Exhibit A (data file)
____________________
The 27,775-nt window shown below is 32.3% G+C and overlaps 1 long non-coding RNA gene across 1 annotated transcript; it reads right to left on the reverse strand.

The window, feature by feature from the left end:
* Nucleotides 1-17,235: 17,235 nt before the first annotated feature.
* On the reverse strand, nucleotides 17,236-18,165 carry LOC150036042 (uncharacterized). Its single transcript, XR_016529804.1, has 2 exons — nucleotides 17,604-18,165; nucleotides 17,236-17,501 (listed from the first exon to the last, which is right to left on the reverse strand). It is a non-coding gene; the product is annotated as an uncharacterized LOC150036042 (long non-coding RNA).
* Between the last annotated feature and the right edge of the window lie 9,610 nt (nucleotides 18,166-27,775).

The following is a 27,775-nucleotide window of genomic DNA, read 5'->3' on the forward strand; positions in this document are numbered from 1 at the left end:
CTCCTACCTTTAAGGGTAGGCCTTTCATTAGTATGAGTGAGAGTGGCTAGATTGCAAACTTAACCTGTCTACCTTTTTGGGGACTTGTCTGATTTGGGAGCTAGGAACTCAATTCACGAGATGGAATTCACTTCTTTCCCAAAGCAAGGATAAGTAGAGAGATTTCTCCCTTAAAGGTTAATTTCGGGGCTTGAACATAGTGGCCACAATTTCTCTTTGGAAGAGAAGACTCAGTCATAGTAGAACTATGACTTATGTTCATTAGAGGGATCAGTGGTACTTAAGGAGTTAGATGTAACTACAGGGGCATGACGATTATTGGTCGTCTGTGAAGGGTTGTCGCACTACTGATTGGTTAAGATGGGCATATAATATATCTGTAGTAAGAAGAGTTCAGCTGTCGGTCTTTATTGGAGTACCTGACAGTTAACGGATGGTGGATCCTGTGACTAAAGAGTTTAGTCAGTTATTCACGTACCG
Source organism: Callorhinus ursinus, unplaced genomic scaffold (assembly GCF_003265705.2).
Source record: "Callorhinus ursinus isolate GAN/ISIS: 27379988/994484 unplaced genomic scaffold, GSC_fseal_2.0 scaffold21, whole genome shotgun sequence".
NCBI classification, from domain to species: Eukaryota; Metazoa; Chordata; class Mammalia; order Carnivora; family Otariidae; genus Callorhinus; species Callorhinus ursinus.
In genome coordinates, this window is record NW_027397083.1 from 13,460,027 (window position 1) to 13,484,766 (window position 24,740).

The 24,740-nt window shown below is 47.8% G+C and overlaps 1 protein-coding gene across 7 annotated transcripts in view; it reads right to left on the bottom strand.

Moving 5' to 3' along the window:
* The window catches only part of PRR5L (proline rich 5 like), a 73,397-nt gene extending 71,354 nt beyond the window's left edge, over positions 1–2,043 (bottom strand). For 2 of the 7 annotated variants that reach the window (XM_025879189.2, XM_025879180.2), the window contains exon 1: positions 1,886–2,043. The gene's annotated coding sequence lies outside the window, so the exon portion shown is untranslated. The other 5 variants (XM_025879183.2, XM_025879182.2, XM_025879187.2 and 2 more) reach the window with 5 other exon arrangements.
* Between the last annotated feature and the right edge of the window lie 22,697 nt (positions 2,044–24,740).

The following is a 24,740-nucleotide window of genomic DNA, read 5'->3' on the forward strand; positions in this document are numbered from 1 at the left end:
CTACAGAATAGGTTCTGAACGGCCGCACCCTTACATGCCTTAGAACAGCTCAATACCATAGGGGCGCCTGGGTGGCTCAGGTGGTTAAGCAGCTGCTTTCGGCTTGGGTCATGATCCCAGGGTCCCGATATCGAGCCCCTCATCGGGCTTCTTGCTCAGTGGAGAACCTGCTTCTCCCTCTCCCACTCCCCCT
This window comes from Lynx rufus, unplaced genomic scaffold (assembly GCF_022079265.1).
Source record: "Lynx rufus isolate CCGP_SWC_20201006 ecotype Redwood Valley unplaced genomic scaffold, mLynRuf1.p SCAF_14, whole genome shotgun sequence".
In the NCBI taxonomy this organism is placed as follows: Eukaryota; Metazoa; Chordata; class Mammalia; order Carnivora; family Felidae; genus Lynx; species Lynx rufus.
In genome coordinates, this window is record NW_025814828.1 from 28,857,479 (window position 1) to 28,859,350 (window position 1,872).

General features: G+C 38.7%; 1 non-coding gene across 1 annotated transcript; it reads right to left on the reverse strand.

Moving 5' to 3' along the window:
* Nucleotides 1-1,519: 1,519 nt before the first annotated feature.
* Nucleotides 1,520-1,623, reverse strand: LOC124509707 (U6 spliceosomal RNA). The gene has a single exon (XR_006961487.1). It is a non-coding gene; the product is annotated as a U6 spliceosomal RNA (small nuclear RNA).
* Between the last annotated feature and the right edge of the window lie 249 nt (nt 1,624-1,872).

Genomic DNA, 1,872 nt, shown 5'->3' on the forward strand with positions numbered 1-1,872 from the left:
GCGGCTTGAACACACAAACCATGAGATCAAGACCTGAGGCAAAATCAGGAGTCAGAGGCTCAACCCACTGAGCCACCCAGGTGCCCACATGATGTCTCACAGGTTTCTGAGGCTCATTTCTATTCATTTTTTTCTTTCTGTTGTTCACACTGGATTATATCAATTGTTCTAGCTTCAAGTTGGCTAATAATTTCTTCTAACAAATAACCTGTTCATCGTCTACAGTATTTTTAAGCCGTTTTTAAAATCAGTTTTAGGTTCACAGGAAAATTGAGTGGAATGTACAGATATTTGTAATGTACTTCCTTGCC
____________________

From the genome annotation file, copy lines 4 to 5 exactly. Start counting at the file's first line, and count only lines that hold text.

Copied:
* On the reverse strand, nucleotides 17,236-18,165 carry LOC150036042 (uncharacterized). Its single transcript, XR_016529804.1, has 2 exons — nucleotides 17,604-18,165; nucleotides 17,236-17,501 (listed from the first exon to the last, which is right to left on the reverse strand). It is a non-coding gene; the product is annotated as an uncharacterized LOC150036042 (long non-coding RNA).
* Between the last annotated feature and the right edge of the window lie 9,610 nt (nucleotides 18,166-27,775).